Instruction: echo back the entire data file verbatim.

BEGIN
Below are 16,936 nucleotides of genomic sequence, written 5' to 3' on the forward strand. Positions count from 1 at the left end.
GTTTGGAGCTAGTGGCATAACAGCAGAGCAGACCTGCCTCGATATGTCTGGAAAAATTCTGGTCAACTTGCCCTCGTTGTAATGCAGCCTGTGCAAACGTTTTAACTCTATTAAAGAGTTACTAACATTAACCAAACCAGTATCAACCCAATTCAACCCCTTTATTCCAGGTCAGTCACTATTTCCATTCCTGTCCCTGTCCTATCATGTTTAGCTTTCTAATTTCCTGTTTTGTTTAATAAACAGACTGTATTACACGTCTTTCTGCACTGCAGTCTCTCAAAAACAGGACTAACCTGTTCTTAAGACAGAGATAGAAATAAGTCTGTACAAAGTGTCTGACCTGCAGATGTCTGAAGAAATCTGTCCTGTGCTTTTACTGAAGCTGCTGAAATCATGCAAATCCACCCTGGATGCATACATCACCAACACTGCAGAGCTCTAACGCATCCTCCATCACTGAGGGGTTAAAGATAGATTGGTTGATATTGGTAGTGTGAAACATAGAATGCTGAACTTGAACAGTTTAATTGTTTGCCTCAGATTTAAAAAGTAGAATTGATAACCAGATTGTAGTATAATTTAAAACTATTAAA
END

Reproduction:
Below are 16,936 nucleotides of genomic sequence, written 5' to 3' on the forward strand. Positions count from 1 at the left end.
GTTTGGAGCTAGTGGCATAACAGCAGAGCAGACCTGCCTCGATATGTCTGGAAAAATTCTGGTCAACTTGCCCTCGTTGTAATGCAGCCTGTGCAAACGTTTTAACTCTATTAAAGAGTTACTAACATTAACCAAACCAGTATCAACCCAATTCAACCCCTTTATTCCAGGTCAGTCACTATTTCCATTCCTGTCCCTGTCCTATCATGTTTAGCTTTCTAATTTCCTGTTTTGTTTAATAAACAGACTGTATTACACGTCTTTCTGCACTGCAGTCTCTCAAAAACAGGACTAACCTGTTCTTAAGACAGAGATAGAAATAAGTCTGTACAAAGTGTCTGACCTGCAGATGTCTGAAGAAATCTGTCCTGTGCTTTTACTGAAGCTGCTGAAATCATGCAAATCCACCCTGGATGCATACATCACCAACACTGCAGAGCTCTAACGCATCCTCCATCACTGAGGGGTTAAAGATAGATTGGTTGATATTGGTAGTGTGAAACATAGAATGCTGAACTTGAACAGTTTAATTGTTTGCCTCAGATTTAAAAAGTAGAATTGATAACCAGATTGTAGTATAATTTAAAACTATTAAA